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Embarking on this project, we knew that the strong character of the Barbican itself would be an inevitable presence. Still, we wanted a design which reflected our own life experiences, chief among these the many years spent living in Japan, followed by a similarly long period in Scandinavia. Equally, we wanted a place where the various possessions we had acquired along the way – Danish furniture, Japanese lamps, Swedish paintings, Korean pots – could easily co-exist.
We did not care much for what has become the standard ‘Modernist’ open-plan look of recent Barbican flat renovations, in which everything is revealed the moment one steps in, like a New York loft or a WeWork office. We were more interested in things which are occluded, blocked, hidden, only to be discovered gradually. A completely stripped out and empty flat looks strangely small. Screens, panels, columns, sliding doors, blinds: all these paradoxically add space by imposing structure.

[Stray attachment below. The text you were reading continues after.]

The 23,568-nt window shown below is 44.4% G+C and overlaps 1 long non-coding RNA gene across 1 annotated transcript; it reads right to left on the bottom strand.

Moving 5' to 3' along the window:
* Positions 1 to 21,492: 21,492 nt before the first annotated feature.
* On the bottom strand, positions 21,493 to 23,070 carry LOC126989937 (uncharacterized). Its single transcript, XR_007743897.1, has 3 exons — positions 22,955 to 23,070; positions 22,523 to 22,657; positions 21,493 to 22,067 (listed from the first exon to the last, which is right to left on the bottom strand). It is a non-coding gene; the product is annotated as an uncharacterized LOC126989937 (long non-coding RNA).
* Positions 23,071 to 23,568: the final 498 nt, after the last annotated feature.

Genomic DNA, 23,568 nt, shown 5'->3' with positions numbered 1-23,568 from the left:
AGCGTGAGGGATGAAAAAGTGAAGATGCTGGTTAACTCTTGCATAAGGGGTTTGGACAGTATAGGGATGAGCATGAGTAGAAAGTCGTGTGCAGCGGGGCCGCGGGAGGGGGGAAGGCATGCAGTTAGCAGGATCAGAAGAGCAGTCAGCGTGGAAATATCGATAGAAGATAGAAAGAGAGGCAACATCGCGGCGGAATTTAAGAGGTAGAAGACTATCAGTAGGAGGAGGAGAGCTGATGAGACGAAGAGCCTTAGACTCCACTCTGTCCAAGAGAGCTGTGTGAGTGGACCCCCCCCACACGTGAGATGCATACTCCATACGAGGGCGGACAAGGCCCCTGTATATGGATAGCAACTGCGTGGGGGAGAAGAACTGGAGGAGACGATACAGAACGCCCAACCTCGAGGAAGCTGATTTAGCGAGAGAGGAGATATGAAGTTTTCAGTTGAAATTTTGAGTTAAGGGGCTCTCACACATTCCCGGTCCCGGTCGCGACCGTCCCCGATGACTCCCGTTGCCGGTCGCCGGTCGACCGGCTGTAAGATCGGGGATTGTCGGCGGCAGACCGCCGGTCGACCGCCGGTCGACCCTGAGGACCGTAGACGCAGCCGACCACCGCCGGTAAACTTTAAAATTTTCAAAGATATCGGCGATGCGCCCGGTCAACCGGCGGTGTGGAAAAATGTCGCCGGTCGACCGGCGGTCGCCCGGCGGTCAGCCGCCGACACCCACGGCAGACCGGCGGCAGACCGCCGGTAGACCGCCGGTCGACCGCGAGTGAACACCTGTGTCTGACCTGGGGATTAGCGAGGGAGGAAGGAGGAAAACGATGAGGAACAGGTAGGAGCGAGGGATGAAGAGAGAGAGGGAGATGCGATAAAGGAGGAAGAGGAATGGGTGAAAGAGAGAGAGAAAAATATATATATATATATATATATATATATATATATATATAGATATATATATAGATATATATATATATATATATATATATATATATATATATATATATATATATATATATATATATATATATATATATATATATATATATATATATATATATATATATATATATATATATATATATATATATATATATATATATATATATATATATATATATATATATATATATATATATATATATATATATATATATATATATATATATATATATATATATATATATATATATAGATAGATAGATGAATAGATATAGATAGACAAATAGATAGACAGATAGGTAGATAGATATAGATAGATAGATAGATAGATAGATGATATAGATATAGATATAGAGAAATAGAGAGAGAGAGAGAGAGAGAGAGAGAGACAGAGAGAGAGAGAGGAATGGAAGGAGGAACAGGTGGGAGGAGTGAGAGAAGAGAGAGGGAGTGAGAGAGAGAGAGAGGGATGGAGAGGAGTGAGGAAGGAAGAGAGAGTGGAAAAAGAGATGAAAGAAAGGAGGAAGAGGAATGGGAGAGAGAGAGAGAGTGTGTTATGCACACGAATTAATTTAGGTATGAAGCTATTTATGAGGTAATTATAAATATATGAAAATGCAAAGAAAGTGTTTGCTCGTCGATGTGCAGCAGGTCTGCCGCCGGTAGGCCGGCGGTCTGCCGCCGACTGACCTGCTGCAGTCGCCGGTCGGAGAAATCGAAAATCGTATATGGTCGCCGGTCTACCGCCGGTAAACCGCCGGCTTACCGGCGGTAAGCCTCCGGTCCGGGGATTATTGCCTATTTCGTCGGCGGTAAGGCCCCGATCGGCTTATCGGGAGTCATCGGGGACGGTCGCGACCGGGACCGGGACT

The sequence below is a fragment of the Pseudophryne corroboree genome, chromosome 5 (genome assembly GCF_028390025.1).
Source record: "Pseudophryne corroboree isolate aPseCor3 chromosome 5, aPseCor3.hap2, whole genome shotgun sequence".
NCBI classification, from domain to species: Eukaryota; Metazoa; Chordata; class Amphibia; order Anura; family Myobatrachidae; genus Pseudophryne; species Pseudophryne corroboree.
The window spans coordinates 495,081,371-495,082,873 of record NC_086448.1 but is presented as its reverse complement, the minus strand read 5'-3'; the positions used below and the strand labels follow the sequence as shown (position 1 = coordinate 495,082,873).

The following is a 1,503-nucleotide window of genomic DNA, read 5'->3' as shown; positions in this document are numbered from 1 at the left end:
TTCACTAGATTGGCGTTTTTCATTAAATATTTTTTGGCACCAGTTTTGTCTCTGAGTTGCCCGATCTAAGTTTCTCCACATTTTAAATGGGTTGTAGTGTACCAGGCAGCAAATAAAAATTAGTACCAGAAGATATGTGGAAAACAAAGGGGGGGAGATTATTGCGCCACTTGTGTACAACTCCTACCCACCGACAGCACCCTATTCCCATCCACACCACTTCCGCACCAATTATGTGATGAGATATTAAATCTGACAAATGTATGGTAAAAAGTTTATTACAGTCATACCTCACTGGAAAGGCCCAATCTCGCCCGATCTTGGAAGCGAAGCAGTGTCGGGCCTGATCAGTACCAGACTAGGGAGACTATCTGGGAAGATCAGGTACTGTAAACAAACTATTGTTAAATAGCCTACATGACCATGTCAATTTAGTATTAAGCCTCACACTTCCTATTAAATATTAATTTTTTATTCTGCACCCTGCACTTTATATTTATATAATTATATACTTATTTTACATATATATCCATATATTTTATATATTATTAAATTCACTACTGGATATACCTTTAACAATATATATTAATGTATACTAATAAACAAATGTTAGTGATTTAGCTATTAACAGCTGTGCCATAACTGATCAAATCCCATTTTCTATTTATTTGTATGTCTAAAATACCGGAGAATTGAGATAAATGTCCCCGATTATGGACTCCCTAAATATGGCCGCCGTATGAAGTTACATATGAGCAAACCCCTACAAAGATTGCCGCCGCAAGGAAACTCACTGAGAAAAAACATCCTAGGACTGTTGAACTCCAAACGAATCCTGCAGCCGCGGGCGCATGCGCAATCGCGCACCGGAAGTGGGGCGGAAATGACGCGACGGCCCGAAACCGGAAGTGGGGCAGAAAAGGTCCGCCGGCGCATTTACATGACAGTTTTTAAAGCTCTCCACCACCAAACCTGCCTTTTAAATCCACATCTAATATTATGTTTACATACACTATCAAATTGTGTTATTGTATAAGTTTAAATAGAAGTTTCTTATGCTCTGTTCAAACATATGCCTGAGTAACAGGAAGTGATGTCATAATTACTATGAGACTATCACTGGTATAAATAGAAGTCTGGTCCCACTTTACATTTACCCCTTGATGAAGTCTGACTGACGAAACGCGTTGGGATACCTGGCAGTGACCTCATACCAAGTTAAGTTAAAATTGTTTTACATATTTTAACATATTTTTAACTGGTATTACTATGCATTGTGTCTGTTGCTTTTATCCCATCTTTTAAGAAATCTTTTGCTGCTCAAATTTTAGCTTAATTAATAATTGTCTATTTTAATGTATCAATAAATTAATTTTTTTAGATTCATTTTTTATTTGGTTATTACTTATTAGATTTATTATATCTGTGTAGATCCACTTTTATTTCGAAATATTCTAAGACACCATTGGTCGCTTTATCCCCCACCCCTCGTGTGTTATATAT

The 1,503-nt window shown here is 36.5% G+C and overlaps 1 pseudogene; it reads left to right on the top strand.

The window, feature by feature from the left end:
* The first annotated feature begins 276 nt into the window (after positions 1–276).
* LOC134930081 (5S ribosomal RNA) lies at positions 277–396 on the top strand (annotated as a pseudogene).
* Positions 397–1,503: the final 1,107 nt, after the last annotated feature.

There is a temporal element as well: a Japanese or Korean house is experienced not all at once, but in stages. The entryway, for example, is a world of its own: rich in function, neither an inside nor an outside space; visitors can often spend half the morning standing there, happily chatting to the resident, never entering or even seeing the interior. From the entryway, turn one direction and an inner corridor leads to a closed sliding door, turn in the other direction and a column obstructs your way into the inner part of the home. All the elements just described are present in t-sa’s seemingly simple design for the Barbican flat.